For the 11th Alley Art Project mural, nine High School Learning Center students studied Santa Clara Pueblo artist Tammy Garcia’s bronze sculpture, Harmony – this artwork is on long term loan to the Museum from James B. Flaws and Marcia D. Weber. Students worked with Rockwell educator Amy Ruza and Artist-In-Residence Brad Leiby to observe the graphic symbols incorporated into the sculpture and learned about the tradition of storytelling through art. Garcia blends traditional cultural and Native American symbols with personal symbols, reflecting on her family and the world around her. Students created paintings that reflect the stories of their personal lives and included symbols to illustrate their visual narratives.
Artist Brad Leiby then works with the students to incorporate symbols from their personal narratives into a collaborative mural design, telling a collective story reflecting on the students’ place within their community.
Amy Ruza, youth and family programs educator, sees this year’s mural design as bursting with hopes, dreams and opportunity. “I am so impressed by this dimensional design that I find to have a futuristic vibe and appears to be filled with possibilities. Where do the ladders lead? What is about to emerge from those cracking eggs? How far does the mountain range stretch? Who is living in this world? And how is everything thriving together, harmoniously?”
Building owners Joe and Tammy Carey are thrilled with the design and cannot wait for the painting process to begin.
“My brain and its physical issues keep messing up my life, but so does my heart, so I can’t depend on my brain or my heart. My two best friends swarm alongside me but they’re also a stinging force in my life. White oleanders are poisonous flowers but they’re beautiful and very widely planted. My entire life is electric from seizures to electric relationships, and I’m unstoppable like a lightning bolt.” -Petra Mullooly
“The symbols that spoke to me from the bronze were the mountain shapes and the dragonflies. The mountain shapes stood out to me because it reminded me of my favorite book series by Sarah J. Maas, “A Court of Thorns and Roses . . . I was also reminded of the main character, Feyre because she is so strong and resilient and will do anything for those she loves and cares about and keep them safe. The dragonflies stood out to me because they are able to fly away whenever they’re in danger; they’re free. I only wish I was able to do such a thing. I decided to incorporate the semicolon because I can understand and relate to Feyre because at one point in the book after she was forced to do something, she wanted to end her life.” -Jennah Wilson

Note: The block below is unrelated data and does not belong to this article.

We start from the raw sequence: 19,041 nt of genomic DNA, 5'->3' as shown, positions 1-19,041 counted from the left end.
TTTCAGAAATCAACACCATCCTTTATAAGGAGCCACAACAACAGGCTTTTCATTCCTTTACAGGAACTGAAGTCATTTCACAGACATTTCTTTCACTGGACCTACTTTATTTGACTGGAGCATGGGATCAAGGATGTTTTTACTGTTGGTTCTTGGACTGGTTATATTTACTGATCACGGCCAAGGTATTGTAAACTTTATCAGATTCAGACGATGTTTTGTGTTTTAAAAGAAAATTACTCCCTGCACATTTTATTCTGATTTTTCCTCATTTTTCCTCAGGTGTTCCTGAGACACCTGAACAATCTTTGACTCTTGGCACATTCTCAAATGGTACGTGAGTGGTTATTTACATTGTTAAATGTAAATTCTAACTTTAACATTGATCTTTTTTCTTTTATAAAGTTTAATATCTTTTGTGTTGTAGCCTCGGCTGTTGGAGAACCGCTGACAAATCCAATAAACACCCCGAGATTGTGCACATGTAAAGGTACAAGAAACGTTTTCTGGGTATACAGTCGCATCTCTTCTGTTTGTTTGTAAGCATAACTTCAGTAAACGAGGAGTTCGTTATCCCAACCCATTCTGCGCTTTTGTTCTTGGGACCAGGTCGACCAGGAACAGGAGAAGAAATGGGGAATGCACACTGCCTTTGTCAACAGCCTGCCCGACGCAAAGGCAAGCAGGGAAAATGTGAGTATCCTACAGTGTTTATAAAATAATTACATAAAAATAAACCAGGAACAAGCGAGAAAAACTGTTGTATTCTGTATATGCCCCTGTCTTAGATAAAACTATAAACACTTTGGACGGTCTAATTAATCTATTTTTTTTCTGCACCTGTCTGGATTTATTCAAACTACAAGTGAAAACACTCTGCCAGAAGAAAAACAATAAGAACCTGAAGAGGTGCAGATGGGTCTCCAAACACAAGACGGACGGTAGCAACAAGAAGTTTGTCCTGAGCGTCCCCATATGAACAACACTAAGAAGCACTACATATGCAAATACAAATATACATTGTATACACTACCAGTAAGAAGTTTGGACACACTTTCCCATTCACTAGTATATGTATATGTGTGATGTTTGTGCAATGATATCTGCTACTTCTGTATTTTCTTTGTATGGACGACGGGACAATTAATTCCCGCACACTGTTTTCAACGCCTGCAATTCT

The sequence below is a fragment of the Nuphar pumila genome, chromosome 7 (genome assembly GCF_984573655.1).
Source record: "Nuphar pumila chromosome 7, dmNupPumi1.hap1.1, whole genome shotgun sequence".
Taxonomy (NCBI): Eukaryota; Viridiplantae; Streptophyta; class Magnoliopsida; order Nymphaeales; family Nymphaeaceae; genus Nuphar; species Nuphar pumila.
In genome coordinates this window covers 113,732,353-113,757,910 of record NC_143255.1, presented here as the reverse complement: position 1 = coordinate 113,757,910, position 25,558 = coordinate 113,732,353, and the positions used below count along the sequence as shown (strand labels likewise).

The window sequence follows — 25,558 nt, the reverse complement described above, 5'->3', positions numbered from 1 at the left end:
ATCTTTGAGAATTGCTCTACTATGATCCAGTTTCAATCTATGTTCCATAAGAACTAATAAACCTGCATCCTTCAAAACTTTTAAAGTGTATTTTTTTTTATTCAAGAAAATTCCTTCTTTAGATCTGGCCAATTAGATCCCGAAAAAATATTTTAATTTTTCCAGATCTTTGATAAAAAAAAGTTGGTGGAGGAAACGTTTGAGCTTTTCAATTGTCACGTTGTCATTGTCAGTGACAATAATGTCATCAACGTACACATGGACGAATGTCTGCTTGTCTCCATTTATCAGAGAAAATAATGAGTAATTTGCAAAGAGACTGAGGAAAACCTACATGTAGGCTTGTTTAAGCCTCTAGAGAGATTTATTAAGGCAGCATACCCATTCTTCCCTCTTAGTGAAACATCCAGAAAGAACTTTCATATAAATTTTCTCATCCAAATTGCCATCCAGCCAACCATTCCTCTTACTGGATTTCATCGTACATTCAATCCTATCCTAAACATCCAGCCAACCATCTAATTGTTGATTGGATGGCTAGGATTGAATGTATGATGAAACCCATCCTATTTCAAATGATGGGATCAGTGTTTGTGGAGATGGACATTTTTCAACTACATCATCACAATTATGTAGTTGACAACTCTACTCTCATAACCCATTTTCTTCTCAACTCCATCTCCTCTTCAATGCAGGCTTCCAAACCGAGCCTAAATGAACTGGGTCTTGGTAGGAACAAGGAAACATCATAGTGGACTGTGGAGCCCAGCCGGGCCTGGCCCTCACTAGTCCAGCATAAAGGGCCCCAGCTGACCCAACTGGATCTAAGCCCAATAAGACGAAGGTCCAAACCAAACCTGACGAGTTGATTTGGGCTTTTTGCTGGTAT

“My inspiration for the painting is life and the way life goes and how it is. There are two sides of the painting; the chaotic side and the sunny side represents choices. The thunder represents things that have happened to me and the crack in the tree represents my wound emotionally. The blood rain represents sins in my life and the demon coming out of the tree represents my mind subconsciously. The willow tree is a mix of thorns and the roots are clinging to life so it stays alive and the hole in the tree represents the void in me.” -Cory Morrow
Visitors to The Rockwell can see the exhibition of student artwork that led to the final mural design, on view throughout the summer in the Museum’s Student Gallery. While 9 students are involved in the design process, the entire student body of the High School Learning Center will have an opportunity to help paint the mural; painting will begin in August. Corning residents are invited to the mural unveiling and ribbon cutting to be held on September 26, 2019.
We invite you to stop by and see the progress throughout the summer!
The Rockwell believes in civic engagement and builds community through partnerships and collaboration by sharing the collection. The Alley Art Project is a unique educational program designed to connect local high school students to both The Rockwell’s fine art collection and their community at large.
For over a decade, Rockwell Museum educators have been partnering with the High School Learning Center of the Corning-Painted Post Area School District to create stunning student-designed and painted murals that use The Rockwell’s own fine-art collection as inspiration. Students work under the direction of Rockwell Museum Education staff and HSLC graduate and professional artist, Brad Leiby, in the creation and painting of each mural.
The Alley Art Project embraces start-to-finish, project-based learning initiatives. Students study art in The Rockwell collection, learning about symbolism and art theory. Students then explore aspects of individual and community identity, which acts as a catalyst for creative writing and art-making.
Each students’ individual pieces of art translate to elements of a larger design, to be painted in the Corning community as a mural. Students earn credits toward their high school diploma during the time spent Rockwell educators, all while cultivating a sense of pride, ownership, and connection to the community.« Back to Blog
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